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Aniston lassoes `Goree'

The actress will produce, and possibly star in, a DreamWorks comedy about a female inmate singing group.

June 16, 2007|Sheigh Crabtree | Special to The Times

Jennifer Aniston may need to brush up on her yodeling, banjo and steel guitar now that she's producing the period country-and-western musical "Goree Girls" for DreamWorks Pictures.

The actress is on board to produce and probably star in the 1940s song-laden comedy about one of the nation's first all-female country acts, a group whose members were also guests of the Texas penal system.

Aniston will be joined by seven other singin' and pickin' actresses cast as part of the Goree All Girl String Band, which is remembered as the Dixie Chicks of its day for the radio performances it put on from a Texas music hall.

Aniston and her producing partner, Kristin Hahn, hired Margaret Nagle (HBO's "Warm Springs") to adapt the screenplay from a Texas Monthly article following Leslie Dixon's ("Hairspray") first draft. DreamWorks, Aniston and Hahn have sent the script out in search of a director, with no scheduled production start date.

For The Record
Los Angeles Times Tuesday June 19, 2007 Home Edition Main News Part A Page 2 National Desk 1 inches; 50 words Type of Material: Correction
Aniston's 'Goree': An article in Saturday's Calendar section about Jennifer Aniston's plans to produce "Goree Girls" said that screenwriter Margaret Nagle was brought in to adapt a Texas Monthly article about the all-female country act following a first draft by screenwriter Leslie Dixon. Nagle's adaptation is being written from scratch.

The group of eight female Texas prisoners performed live every Wednesday evening in the early 1940s to an estimated 7 million Americans tuned into WBAP-AM in Fort Worth.

The women -- some of whom were in prison for cattle rustling, robbery and murder -- joined together with the hope of "singing their way out" of Goree State Farm, a few miles south of Huntsville, according to Skip Hollandsworth, who wrote the 8,000-word profile "O Sister, Where Art Thou?" for Texas Monthly in May 2003.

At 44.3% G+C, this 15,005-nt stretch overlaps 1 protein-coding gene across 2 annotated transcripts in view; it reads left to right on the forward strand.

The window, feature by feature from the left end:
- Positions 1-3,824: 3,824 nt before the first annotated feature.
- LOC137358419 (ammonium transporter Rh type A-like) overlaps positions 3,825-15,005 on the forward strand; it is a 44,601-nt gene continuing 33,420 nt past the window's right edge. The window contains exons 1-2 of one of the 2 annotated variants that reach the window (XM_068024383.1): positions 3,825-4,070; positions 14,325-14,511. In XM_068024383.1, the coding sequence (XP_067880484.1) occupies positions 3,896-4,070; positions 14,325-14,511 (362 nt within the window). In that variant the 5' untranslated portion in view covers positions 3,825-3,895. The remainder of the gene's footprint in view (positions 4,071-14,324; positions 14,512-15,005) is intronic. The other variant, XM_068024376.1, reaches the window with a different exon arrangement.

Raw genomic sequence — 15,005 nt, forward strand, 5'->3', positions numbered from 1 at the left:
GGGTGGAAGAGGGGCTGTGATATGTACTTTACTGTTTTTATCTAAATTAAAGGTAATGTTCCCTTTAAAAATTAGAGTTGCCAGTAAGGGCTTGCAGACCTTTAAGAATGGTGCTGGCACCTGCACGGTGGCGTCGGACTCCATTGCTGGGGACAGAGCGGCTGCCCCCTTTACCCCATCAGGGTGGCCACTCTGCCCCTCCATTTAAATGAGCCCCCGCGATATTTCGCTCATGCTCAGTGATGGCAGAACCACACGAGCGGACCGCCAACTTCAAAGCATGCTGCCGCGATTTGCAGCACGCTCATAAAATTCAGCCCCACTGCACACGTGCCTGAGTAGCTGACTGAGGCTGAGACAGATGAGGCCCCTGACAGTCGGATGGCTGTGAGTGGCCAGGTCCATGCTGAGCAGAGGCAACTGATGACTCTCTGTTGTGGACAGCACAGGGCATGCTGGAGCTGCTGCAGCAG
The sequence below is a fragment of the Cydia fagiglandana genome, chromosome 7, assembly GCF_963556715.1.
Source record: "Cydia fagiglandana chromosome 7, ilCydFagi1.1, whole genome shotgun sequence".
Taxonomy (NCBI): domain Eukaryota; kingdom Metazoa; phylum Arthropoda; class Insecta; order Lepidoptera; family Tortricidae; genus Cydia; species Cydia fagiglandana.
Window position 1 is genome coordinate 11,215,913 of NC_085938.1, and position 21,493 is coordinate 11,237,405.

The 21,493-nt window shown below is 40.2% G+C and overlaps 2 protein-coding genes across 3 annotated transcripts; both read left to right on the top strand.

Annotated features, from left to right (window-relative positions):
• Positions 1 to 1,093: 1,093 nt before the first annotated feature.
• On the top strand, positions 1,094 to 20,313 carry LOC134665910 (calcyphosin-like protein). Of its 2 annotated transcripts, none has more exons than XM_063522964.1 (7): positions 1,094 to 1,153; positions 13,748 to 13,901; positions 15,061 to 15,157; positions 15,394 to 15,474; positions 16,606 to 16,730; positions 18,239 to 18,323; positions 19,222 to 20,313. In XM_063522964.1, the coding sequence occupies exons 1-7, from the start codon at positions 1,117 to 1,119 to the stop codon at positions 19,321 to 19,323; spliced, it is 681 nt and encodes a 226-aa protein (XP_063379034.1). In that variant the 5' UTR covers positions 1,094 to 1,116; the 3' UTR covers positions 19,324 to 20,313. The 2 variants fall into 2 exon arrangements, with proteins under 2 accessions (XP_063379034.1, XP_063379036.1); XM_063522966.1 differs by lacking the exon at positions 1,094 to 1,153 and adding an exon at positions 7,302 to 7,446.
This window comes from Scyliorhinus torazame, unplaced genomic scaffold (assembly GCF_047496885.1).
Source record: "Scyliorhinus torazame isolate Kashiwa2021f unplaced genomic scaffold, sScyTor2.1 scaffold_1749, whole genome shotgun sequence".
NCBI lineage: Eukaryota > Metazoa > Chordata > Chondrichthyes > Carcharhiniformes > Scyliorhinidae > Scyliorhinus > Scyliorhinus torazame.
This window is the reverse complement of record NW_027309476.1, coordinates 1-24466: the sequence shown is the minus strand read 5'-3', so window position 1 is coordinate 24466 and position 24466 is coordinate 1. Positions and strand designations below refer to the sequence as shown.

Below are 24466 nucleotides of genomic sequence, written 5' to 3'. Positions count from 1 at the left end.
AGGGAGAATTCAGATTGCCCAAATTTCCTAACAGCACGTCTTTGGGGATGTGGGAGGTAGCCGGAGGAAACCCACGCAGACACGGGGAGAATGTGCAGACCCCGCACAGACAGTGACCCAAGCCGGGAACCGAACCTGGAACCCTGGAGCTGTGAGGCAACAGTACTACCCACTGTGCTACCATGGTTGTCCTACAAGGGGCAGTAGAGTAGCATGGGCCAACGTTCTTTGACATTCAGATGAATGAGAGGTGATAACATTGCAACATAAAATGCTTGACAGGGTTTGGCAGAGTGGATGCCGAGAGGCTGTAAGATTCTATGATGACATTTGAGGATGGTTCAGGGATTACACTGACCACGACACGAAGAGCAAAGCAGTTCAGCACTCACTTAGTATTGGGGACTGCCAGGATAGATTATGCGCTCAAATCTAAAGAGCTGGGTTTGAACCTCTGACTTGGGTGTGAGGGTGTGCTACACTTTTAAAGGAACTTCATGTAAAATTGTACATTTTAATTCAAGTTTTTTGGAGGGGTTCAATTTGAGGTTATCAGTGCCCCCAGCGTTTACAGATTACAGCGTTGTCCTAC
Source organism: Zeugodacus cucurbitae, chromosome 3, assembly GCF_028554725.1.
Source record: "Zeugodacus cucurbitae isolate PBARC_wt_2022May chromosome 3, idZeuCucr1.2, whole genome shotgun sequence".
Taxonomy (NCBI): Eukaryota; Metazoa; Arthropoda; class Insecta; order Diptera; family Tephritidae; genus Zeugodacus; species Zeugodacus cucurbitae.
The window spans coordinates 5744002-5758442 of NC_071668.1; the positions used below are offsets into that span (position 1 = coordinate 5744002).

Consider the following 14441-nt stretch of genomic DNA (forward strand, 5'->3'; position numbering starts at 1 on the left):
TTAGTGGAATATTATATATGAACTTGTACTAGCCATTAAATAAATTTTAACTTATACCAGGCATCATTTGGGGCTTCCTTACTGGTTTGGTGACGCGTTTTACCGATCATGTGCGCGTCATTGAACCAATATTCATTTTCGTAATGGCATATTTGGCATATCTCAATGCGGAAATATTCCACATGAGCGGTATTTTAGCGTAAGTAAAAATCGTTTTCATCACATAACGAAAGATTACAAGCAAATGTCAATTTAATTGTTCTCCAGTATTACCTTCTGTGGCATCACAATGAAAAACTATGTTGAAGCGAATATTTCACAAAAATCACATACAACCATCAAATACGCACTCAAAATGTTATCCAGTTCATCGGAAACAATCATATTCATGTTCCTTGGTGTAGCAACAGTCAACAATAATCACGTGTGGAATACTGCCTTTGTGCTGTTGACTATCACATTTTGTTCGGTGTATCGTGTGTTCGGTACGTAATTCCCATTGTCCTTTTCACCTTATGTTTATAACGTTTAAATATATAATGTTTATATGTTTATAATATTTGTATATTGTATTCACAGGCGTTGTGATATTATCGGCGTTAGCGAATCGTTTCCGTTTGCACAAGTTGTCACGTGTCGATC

The women were allowed to change out of their prison uniforms (starched white linen dresses) and into light tan shirts, brown western-style skirts, white cowboy boots and, tied around their necks, brown bandannas each week for their public appearances, thanks to the Texas prison system's bid for a little favorable publicity following reports of escapes, beatings and gunfights in their facilities.

Hollandsworth's article is loaded with nostalgic movie hallmarks: The period prison life depicted in "The Green Mile," the comedic camaraderie of women in uniform in "A League of Their Own" and mentions of familiar country-and-western standards such as "Way Out West in Texas" and "Sleepy Rio Grande."

The profile also alludes to the darker realities of prison life for women in the 1940s, such as forced sterilization, hard labor, segregated prisons, solitary confinement and vicious beatings, doled out especially to inmates caught engaging in lesbian sex.

Hollandsworth spent years researching the story and tracking down members of the original Goree All Girl String Band. The women never made a recording and lived in anonymity after prison.

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